loader image


What is Hypertension?

A blood pressure reading with a systolic value above 140 mmHg and a diastolic value above 90 mmHg is considered high blood pressure, or hypertension. Hypertension is divided into essential hypertension and secondary hypertension.

What is essential hypertension?

Although the factors that increase the risk of hypertension and contribute to its persistence and progression are known, the exact cause of hypertension is still unknown in 90-95% of cases. Therefore, it is called primary or essential hypertension.

Factors that increase the risk of essential hypertension:

  • Genetic predisposition
  • Obesity
  • Smoking
  • Excessive alcohol consumption
  • High salt intake
  • Sedentary lifestyle
  • Stress
  • Diabetes

What is secondary hypertension?

Secondary hypertension is high blood pressure that is caused by an underlying condition and can be reversed or improved when the underlying cause is treated.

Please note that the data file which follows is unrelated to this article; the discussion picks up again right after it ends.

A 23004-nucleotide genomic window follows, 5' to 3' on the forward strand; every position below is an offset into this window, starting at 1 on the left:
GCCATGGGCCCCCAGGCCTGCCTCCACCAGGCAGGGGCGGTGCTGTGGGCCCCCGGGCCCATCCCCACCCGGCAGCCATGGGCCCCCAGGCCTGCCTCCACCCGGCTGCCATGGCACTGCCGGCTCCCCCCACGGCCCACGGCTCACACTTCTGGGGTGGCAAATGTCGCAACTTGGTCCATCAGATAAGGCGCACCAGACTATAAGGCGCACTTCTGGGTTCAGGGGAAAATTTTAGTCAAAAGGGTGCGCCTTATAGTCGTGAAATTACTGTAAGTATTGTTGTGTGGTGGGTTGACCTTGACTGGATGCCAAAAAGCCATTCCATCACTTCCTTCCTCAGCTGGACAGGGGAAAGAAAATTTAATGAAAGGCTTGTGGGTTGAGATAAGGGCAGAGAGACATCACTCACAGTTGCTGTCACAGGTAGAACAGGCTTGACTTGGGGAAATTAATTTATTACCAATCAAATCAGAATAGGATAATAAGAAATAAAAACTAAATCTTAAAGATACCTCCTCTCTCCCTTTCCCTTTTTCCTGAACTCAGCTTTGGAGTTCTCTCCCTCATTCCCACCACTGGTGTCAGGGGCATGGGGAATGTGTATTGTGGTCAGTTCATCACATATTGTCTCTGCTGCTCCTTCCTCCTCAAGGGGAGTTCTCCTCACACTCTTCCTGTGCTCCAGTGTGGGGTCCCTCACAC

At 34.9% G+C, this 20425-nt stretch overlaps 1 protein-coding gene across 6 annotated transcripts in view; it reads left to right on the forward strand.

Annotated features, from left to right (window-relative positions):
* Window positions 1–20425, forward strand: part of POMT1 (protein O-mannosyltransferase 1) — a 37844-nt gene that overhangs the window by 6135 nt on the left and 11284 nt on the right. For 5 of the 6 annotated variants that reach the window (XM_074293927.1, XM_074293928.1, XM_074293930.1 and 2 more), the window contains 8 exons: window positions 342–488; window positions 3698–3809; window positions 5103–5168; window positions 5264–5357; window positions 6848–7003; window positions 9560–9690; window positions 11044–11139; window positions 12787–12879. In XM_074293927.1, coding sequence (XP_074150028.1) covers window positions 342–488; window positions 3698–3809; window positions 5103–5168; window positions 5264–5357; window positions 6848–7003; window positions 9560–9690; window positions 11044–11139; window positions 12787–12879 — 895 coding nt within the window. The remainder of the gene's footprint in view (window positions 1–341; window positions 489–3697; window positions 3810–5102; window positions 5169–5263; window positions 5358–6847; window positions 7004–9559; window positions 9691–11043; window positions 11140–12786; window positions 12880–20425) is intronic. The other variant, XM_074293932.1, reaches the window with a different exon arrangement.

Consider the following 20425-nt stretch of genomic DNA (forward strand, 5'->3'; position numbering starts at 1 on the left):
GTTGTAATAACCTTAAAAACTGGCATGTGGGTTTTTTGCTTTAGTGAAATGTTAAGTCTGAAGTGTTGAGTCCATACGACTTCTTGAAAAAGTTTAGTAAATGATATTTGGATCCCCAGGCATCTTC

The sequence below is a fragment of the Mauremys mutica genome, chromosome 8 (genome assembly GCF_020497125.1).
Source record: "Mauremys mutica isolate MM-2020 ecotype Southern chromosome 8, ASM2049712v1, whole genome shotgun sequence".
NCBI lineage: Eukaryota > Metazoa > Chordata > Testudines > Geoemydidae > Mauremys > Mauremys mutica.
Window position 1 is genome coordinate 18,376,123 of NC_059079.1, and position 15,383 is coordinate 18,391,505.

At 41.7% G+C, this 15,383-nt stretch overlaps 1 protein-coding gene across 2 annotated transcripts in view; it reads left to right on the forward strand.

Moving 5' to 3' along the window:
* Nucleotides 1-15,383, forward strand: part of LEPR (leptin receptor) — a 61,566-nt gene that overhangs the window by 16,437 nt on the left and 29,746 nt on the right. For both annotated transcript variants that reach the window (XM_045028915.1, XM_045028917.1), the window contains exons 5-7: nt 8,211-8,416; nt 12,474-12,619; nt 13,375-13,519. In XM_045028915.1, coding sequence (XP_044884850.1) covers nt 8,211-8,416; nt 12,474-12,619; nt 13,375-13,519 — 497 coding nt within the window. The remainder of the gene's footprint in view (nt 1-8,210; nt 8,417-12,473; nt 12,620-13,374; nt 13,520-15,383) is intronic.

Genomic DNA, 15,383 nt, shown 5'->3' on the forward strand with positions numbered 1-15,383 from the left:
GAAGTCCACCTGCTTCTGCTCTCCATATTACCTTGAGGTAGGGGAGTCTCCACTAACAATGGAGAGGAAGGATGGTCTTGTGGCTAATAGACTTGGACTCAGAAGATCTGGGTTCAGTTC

What are the causes of secondary hypertension?

  • Obstructive sleep apnea
  • Hormonal disorders (e.g., Hyperthyroidism)
  • Kidney diseases
  • Medications (e.g., Pain relievers, corticosteroids, etc.)
  • Pregnancy
  • Excessive alcohol consumption
  • Substance abuse (Cocaine, amphetamines)
  • Psychological disorders
  • Pain

What are the symptoms of hypertension?

  • Headache, pressure
  • Dizziness
  • Ringing or buzzing in the ears
  • Vision disturbances
  • Palpitations, irregular heartbeat
  • Swelling in the legs
  • Chest pain
  • Shortness of breath
  • Weakness/fatigue
  • Restlessness
  • Frequent urination
  • Nosebleeds

How is hypertension treated and what happens if it is not treated?

If you have symptoms of high blood pressure or if your own measurements consistently show high readings, it is essential to consult your doctor. Untreated high blood pressure can cause serious complications in many vital organs (such as the heart, brain, kidneys, eyes, etc.) over the long term.

After a clinical evaluation, your doctor will determine whether medical treatment is necessary. In many cases, blood pressure control can be achieved through lifestyle changes and dietary modifications with the support of a dietitian.